Bush pays tribute to Gosnold

AMERICAN President George W Bush has paid tribute to Suffolk explorer Bartholomew Gosnold during 400th anniversary celebrations of the first permanent English settlement in the US.

AMERICAN President George W Bush has paid tribute to Suffolk explorer Bartholomew Gosnold during 400th anniversary celebrations of the first permanent English settlement in the US.

He was given a tour of Jamestown, which was jointly-founded by Captain Gosnold in 1607 after his expedition to the New World.

President Bush told the crowds that the story of Jamestown would always have a special place in American history - and paid tribute to the founding fathers.

He said: “It's the story of a great migration from the Old World to the New. It is a story of hardship overcome by resolve. It's a story of the Tidewater settlement that laid the foundation of our great democracy.


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“That story began on a dock near London in December of 1606. More than a hundred English colonists set sail for a new life across the ocean in Virginia. They had dreams of paradise that were sustained during their long months at sea by their strong spirit. And then they got here, and a far different reality awaited them.”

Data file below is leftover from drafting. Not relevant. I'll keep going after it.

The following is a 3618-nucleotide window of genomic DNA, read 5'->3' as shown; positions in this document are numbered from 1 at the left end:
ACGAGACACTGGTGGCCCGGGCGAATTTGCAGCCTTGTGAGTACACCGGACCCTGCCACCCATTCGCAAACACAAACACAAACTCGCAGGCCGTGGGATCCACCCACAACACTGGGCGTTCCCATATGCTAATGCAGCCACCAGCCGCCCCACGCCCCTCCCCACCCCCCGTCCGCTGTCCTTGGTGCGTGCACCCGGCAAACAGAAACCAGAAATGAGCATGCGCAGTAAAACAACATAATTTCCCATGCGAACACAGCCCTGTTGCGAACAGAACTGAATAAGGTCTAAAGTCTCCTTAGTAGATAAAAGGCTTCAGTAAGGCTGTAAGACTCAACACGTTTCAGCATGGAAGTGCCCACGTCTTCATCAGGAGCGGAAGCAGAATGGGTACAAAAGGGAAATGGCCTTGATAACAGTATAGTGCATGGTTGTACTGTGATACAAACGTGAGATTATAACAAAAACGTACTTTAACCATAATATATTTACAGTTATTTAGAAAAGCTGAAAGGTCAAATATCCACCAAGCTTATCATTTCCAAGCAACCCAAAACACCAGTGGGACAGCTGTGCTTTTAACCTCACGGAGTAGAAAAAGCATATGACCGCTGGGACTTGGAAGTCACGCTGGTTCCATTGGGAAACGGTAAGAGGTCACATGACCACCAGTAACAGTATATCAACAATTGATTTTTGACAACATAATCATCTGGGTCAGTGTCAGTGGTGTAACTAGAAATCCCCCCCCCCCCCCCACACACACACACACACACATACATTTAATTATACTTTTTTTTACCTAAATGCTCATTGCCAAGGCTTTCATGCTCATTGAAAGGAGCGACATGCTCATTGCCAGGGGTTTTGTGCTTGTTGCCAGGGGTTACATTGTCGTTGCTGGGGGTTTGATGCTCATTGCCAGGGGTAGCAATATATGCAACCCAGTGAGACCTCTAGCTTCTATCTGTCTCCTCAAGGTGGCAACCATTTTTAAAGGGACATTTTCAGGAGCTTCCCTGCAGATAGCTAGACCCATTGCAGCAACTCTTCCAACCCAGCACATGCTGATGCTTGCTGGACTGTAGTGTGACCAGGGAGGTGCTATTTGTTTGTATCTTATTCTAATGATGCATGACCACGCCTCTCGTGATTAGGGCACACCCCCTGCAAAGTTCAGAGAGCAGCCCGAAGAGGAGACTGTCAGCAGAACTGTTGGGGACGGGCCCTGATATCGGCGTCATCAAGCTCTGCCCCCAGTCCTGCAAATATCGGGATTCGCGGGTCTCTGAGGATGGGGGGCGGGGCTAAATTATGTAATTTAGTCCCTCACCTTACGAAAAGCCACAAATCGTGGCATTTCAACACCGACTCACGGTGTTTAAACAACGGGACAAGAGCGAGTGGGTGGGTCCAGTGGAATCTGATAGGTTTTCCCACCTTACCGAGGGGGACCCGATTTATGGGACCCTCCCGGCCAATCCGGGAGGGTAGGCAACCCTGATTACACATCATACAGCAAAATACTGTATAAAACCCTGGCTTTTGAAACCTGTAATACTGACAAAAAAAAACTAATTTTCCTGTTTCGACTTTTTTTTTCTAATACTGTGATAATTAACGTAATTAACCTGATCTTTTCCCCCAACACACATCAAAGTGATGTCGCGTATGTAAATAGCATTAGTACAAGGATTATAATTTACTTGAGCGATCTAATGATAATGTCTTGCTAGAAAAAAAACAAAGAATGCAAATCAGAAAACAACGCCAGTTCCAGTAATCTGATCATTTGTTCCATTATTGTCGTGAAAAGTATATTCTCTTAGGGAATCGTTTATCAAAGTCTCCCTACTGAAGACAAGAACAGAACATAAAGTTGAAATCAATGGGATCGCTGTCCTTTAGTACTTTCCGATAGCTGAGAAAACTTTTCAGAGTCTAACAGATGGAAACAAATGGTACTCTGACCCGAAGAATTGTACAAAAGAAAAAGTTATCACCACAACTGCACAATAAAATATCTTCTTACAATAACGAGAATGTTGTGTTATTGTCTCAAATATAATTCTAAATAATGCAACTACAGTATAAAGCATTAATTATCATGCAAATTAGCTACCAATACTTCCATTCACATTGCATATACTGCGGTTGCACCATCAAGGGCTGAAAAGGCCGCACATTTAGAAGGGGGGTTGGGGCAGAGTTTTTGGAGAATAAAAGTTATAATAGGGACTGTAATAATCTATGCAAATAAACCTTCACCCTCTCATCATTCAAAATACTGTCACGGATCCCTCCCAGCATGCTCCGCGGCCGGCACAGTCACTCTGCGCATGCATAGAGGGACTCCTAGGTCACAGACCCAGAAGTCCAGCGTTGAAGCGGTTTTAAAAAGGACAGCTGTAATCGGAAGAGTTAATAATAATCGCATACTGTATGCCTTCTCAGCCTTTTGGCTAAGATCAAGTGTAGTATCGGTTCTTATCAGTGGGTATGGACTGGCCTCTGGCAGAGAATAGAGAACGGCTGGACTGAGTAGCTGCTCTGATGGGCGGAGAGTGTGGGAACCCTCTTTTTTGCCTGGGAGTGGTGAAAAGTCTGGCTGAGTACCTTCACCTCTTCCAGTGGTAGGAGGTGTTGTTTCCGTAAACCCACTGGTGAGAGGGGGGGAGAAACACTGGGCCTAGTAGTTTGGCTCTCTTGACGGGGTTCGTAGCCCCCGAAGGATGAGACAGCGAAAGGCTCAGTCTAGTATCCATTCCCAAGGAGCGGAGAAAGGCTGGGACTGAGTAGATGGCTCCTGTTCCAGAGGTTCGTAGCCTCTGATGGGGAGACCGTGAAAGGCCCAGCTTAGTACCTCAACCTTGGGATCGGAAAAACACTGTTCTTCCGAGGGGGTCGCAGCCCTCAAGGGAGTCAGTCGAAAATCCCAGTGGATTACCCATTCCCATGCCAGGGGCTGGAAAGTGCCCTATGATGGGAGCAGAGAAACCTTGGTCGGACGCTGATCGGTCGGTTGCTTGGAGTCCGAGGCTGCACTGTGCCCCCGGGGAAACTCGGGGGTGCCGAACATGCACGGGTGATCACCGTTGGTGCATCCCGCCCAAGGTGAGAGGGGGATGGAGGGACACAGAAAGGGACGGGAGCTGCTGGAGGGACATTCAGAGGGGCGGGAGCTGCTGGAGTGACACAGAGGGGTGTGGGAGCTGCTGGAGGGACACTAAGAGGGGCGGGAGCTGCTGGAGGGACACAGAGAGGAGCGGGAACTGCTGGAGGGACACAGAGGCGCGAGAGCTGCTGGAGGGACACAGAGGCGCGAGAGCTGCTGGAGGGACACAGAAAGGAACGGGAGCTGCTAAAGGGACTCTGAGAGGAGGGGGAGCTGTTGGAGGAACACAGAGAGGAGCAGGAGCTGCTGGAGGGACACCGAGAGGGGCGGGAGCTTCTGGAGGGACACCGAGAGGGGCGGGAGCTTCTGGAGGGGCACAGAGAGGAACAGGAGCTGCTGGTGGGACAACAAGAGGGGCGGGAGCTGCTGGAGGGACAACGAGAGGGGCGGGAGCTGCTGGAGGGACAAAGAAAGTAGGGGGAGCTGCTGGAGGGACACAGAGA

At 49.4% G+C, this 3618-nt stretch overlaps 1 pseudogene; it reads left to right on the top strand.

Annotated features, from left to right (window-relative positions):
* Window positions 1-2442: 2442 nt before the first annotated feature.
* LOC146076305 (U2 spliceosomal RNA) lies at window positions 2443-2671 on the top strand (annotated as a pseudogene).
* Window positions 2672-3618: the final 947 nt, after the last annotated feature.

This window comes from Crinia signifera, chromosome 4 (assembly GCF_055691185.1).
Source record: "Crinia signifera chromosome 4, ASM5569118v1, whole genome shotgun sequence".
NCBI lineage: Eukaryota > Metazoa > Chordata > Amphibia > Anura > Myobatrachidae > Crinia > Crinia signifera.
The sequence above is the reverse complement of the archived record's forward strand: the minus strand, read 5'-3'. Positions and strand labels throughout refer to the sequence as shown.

He went on that on May 13 1607 the travellers arrived in America, naming the town Jamestown after their King and told of how the search for gold eventually gave way to a desperate search for food while relations with native Americans broke down.

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Mr Bush added: “The hope for a better life turned into a longing for the comforts of home.”

Captain Gosnold's family seat was at Otley Hall in Suffolk. After landing in the New World, he named the island Martha's Vineyard - now a Presidential holiday retreat - after his one-year-old daughter, and also named Cape Cod.

But he died soon after and his legacy was largely lost to American history - but yesterday President Bush said: “Britain and America are united by our democratic heritage, and by the history that began at this settlement 400 years ago.”

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